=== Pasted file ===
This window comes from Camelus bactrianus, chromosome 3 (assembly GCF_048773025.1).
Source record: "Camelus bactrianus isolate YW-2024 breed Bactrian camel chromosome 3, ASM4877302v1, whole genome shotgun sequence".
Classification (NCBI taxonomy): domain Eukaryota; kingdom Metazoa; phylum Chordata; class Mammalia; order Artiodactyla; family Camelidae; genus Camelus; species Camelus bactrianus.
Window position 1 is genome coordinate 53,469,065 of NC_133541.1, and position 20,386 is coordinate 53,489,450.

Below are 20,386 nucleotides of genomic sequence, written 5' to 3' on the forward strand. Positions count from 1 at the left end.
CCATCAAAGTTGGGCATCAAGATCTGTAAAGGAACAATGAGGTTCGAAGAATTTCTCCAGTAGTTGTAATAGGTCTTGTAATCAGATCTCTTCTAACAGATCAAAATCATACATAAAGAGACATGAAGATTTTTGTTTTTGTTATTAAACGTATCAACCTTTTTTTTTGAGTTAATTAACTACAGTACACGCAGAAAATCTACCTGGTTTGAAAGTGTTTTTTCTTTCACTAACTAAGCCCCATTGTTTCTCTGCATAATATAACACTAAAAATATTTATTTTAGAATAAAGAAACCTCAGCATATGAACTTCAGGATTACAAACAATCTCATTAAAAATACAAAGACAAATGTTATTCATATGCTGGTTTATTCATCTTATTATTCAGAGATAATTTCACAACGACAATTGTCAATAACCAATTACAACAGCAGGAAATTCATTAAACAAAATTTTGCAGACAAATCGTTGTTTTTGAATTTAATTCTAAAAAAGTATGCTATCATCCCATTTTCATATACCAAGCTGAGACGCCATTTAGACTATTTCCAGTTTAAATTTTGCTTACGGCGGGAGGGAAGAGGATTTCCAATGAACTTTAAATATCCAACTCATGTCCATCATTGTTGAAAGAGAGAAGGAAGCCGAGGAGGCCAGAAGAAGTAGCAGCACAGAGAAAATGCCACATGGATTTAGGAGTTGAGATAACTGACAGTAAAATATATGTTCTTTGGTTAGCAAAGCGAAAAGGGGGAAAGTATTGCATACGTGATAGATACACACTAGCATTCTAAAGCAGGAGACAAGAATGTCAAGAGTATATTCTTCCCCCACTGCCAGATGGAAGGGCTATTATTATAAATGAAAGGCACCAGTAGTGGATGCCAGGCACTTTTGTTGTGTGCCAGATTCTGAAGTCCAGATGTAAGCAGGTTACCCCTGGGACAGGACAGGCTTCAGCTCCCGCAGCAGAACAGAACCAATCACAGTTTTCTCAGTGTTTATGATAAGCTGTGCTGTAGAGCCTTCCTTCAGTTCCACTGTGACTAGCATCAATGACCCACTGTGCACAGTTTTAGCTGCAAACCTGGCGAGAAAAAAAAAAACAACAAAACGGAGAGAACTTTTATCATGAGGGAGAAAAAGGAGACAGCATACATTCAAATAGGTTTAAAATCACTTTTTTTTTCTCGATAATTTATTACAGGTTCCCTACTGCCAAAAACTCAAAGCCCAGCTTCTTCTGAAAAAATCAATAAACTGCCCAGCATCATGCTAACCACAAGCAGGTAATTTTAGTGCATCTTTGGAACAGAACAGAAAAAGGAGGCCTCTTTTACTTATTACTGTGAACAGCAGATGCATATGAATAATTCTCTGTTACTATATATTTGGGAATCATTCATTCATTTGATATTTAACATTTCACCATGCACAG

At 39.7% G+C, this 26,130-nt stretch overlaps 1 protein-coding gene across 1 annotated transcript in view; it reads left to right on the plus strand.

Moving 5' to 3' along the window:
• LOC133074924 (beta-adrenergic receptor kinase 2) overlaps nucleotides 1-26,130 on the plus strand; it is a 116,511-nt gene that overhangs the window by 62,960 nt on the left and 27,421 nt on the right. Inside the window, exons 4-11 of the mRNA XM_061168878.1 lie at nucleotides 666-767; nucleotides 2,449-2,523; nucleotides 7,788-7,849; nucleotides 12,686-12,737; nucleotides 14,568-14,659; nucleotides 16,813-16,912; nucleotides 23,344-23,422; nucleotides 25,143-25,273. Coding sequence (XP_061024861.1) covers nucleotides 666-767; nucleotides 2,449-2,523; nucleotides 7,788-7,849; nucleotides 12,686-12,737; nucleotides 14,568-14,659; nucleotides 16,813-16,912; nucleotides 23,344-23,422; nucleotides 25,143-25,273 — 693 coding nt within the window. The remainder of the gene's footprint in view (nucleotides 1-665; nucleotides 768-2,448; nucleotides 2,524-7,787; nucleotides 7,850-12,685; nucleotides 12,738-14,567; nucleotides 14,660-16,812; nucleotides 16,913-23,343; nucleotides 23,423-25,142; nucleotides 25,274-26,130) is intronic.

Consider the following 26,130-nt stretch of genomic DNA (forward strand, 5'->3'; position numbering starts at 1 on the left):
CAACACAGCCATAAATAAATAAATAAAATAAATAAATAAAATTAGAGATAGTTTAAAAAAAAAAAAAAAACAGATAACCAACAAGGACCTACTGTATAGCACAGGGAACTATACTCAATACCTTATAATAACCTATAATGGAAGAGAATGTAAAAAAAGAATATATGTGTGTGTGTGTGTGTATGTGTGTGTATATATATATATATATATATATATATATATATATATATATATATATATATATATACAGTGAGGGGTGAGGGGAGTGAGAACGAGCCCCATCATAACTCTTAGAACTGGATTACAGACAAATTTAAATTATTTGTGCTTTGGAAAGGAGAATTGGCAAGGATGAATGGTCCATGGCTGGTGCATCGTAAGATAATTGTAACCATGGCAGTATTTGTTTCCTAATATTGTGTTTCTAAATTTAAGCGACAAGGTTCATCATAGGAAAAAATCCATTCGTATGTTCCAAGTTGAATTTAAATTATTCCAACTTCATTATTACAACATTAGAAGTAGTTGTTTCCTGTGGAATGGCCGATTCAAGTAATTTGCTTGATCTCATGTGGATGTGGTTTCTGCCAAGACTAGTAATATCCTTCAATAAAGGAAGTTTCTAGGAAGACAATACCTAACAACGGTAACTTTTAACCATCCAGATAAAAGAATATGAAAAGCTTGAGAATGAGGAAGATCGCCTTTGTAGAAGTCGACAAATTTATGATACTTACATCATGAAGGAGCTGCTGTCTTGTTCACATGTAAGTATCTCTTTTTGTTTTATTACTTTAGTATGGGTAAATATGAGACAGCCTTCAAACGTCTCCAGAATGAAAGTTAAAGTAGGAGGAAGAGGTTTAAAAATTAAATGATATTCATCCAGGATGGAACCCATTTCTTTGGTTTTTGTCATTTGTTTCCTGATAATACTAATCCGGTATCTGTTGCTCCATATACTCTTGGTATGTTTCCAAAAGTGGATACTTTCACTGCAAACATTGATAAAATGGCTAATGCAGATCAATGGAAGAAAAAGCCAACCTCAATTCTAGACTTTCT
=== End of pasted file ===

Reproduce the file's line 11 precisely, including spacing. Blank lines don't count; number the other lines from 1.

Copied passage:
CAACACAGCCATAAATAAATAAATAAAATAAATAAATAAAATTAGAGATAGTTTAAAAAAAAAAAAAAAACAGATAACCAACAAGGACCTACTGTATAGCACAGGGAACTATACTCAATACCTTATAATAACCTATAATGGAAGAGAATGTAAAAAAAGAATATATGTGTGTGTGTGTGTGTATGTGTGTGTATATATATATATATATATATATATATATATATATATATATATATATATATATATACAGTGAGGGGTGAGGGGAGTGAGAACGAGCCCCATCATAACTCTTAGAACTGGATTACAGACAAATTTAAATTATTTGTGCTTTGGAAAGGAGAATTGGCAAGGATGAATGGTCCATGGCTGGTGCATCGTAAGATAATTGTAACCATGGCAGTATTTGTTTCCTAATATTGTGTTTCTAAATTTAAGCGACAAGGTTCATCATAGGAAAAAATCCATTCGTATGTTCCAAGTTGAATTTAAATTATTCCAACTTCATTATTACAACATTAGAAGTAGTTGTTTCCTGTGGAATGGCCGATTCAAGTAATTTGCTTGATCTCATGTGGATGTGGTTTCTGCCAAGACTAGTAATATCCTTCAATAAAGGAAGTTTCTAGGAAGACAATACCTAACAACGGTAACTTTTAACCATCCAGATAAAAGAATATGAAAAGCTTGAGAATGAGGAAGATCGCCTTTGTAGAAGTCGACAAATTTATGATACTTACATCATGAAGGAGCTGCTGTCTTGTTCACATGTAAGTATCTCTTTTTGTTTTATTACTTTAGTATGGGTAAATATGAGACAGCCTTCAAACGTCTCCAGAATGAAAGTTAAAGTAGGAGGAAGAGGTTTAAAAATTAAATGATATTCATCCAGGATGGAACCCATTTCTTTGGTTTTTGTCATTTGTTTCCTGATAATACTAATCCGGTATCTGTTGCTCCATATACTCTTGGTATGTTTCCAAAAGTGGATACTTTCACTGCAAACATTGATAAAATGGCTAATGCAGATCAATGGAAGAAAAAGCCAACCTCAATTCTAGACTTTCT